Leah Johnson BSx’19 didn’t have cable TV until her freshman year of high school. Even after the box arrived, her parents enforced a daily one-hour rule for screen time. So she spent much of her childhood exploring the natural landscape around the Twin Cities suburb where she grew up.
“Our version of forced family fun was to go hiking or to tromp up and down a muddy river,” Leah recalls. Apparently, her parents’ approach worked: Leah quickly decided that she wanted to make the environment part of her career. “I realized it wasn’t enough to just care about the environment,” she says. “I wanted to do something.”
Now entering her senior year as a biochemistry and environmental studies major, Leah is a fearless doer who complements her environmental ethics with concrete action. As a first-year student, Johnson discovered the ASM Sustainability Committee, a subgroup of the Associated Students of Madison (ASM) that focuses on identifying and addressing ways for the university to advance its sustainability practices. She moved up the ranks quickly, serving most recently as chair.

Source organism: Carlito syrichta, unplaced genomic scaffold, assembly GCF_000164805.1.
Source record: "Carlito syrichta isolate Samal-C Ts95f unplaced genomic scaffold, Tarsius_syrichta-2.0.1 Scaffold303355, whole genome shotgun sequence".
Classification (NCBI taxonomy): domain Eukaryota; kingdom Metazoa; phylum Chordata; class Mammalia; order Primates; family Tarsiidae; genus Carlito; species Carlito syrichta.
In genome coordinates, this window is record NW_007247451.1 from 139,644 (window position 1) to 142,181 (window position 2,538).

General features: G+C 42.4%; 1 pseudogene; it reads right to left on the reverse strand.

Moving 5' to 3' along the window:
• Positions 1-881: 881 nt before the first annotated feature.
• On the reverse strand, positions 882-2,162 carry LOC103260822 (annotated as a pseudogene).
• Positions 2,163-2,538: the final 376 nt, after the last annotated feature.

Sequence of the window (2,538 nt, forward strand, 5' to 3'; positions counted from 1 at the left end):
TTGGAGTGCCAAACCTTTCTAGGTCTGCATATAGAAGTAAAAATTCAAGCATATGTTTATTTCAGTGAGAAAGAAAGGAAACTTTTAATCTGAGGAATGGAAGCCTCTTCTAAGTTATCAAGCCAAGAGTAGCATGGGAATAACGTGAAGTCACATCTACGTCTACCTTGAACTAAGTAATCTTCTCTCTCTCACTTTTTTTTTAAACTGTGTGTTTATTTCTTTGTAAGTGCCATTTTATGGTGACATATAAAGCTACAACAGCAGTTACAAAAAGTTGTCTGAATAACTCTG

In this leadership role, she sought to infuse sustainability into the everyday fabric of campus, making green living an easy choice — and perhaps not a conscious choice at all. For instance, she argues, “No one cares about the tiny delay in automated lights in bathrooms and common areas. No one says, ‘this split second of darkness is terrible.’ And yet the energy-saving benefits of installing them are enormous.”
But Johnson quickly realized that achieving large-scale operational change means building coalitions. She cofounded CLEAN (Campus Leaders for Environmental Action Now), a group of student leaders who want UW–Madison to commit to using solely renewable energy by 2030. The group has taken off, says Johnson, and campus leaders are taking notice: members of CLEAN recently presented their case to administrators in the Office of the Vice Chancellor for Finance and Administration and the Office of Sustainability.
Johnson has gone from tracing muddy waterways in Minnesota to making waves in sustainability at the UW. It’s a safe assumption that she’ll keep expanding her green horizons through her last year of college and beyond.